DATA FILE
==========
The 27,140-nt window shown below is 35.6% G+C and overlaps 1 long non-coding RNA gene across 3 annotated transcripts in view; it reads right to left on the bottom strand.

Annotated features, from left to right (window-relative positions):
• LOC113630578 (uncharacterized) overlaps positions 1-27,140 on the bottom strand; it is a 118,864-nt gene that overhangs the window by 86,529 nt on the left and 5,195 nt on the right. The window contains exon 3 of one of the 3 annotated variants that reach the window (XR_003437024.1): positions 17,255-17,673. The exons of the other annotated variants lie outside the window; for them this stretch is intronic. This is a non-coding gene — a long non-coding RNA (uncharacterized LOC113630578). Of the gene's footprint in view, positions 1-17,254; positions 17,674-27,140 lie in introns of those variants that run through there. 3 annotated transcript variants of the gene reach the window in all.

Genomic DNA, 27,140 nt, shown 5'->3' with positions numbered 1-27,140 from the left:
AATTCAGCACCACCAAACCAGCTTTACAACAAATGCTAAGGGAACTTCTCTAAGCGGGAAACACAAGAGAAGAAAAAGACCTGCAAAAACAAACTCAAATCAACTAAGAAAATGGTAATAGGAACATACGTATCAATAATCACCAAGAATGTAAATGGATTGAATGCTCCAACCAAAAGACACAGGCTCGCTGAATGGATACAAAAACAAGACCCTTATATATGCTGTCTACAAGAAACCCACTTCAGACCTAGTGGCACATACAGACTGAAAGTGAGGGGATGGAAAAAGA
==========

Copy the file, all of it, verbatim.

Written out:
The 27,140-nt window shown below is 35.6% G+C and overlaps 1 long non-coding RNA gene across 3 annotated transcripts in view; it reads right to left on the bottom strand.

Annotated features, from left to right (window-relative positions):
• LOC113630578 (uncharacterized) overlaps positions 1-27,140 on the bottom strand; it is a 118,864-nt gene that overhangs the window by 86,529 nt on the left and 5,195 nt on the right. The window contains exon 3 of one of the 3 annotated variants that reach the window (XR_003437024.1): positions 17,255-17,673. The exons of the other annotated variants lie outside the window; for them this stretch is intronic. This is a non-coding gene — a long non-coding RNA (uncharacterized LOC113630578). Of the gene's footprint in view, positions 1-17,254; positions 17,674-27,140 lie in introns of those variants that run through there. 3 annotated transcript variants of the gene reach the window in all.

Genomic DNA, 27,140 nt, shown 5'->3' with positions numbered 1-27,140 from the left:
AATTCAGCACCACCAAACCAGCTTTACAACAAATGCTAAGGGAACTTCTCTAAGCGGGAAACACAAGAGAAGAAAAAGACCTGCAAAAACAAACTCAAATCAACTAAGAAAATGGTAATAGGAACATACGTATCAATAATCACCAAGAATGTAAATGGATTGAATGCTCCAACCAAAAGACACAGGCTCGCTGAATGGATACAAAAACAAGACCCTTATATATGCTGTCTACAAGAAACCCACTTCAGACCTAGTGGCACATACAGACTGAAAGTGAGGGGATGGAAAAAGA